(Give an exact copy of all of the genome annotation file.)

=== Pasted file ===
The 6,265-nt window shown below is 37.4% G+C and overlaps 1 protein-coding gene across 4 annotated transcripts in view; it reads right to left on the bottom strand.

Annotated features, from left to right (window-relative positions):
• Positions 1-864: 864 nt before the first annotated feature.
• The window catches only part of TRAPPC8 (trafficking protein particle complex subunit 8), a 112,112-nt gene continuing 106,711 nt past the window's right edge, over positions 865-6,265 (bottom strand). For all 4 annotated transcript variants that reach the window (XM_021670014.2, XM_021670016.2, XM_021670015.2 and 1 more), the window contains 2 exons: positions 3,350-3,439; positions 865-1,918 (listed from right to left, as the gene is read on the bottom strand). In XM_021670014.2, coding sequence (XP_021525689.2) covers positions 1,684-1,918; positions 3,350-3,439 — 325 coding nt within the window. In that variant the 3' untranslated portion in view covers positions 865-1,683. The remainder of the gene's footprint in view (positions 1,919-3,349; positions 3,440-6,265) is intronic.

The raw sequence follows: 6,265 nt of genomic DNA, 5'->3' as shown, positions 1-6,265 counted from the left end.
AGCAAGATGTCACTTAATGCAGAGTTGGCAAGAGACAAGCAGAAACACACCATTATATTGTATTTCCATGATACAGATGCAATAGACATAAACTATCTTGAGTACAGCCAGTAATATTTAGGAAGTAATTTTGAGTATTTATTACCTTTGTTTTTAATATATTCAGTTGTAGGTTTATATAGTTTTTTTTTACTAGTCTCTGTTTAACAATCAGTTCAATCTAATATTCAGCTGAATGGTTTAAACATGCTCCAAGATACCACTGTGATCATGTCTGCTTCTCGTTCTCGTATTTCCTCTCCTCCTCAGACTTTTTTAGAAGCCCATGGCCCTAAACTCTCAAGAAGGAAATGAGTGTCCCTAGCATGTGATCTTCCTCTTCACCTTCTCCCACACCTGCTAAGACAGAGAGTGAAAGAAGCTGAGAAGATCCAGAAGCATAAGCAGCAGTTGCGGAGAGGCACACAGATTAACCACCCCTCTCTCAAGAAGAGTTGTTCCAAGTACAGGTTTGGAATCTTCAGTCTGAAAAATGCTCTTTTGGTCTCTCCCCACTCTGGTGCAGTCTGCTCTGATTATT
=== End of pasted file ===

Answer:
The 6,265-nt window shown below is 37.4% G+C and overlaps 1 protein-coding gene across 4 annotated transcripts in view; it reads right to left on the bottom strand.

Annotated features, from left to right (window-relative positions):
• Positions 1-864: 864 nt before the first annotated feature.
• The window catches only part of TRAPPC8 (trafficking protein particle complex subunit 8), a 112,112-nt gene continuing 106,711 nt past the window's right edge, over positions 865-6,265 (bottom strand). For all 4 annotated transcript variants that reach the window (XM_021670014.2, XM_021670016.2, XM_021670015.2 and 1 more), the window contains 2 exons: positions 3,350-3,439; positions 865-1,918 (listed from right to left, as the gene is read on the bottom strand). In XM_021670014.2, coding sequence (XP_021525689.2) covers positions 1,684-1,918; positions 3,350-3,439 — 325 coding nt within the window. In that variant the 3' untranslated portion in view covers positions 865-1,683. The remainder of the gene's footprint in view (positions 1,919-3,349; positions 3,440-6,265) is intronic.

The raw sequence follows: 6,265 nt of genomic DNA, 5'->3' as shown, positions 1-6,265 counted from the left end.
AGCAAGATGTCACTTAATGCAGAGTTGGCAAGAGACAAGCAGAAACACACCATTATATTGTATTTCCATGATACAGATGCAATAGACATAAACTATCTTGAGTACAGCCAGTAATATTTAGGAAGTAATTTTGAGTATTTATTACCTTTGTTTTTAATATATTCAGTTGTAGGTTTATATAGTTTTTTTTTACTAGTCTCTGTTTAACAATCAGTTCAATCTAATATTCAGCTGAATGGTTTAAACATGCTCCAAGATACCACTGTGATCATGTCTGCTTCTCGTTCTCGTATTTCCTCTCCTCCTCAGACTTTTTTAGAAGCCCATGGCCCTAAACTCTCAAGAAGGAAATGAGTGTCCCTAGCATGTGATCTTCCTCTTCACCTTCTCCCACACCTGCTAAGACAGAGAGTGAAAGAAGCTGAGAAGATCCAGAAGCATAAGCAGCAGTTGCGGAGAGGCACACAGATTAACCACCCCTCTCTCAAGAAGAGTTGTTCCAAGTACAGGTTTGGAATCTTCAGTCTGAAAAATGCTCTTTTGGTCTCTCCCCACTCTGGTGCAGTCTGCTCTGATTATT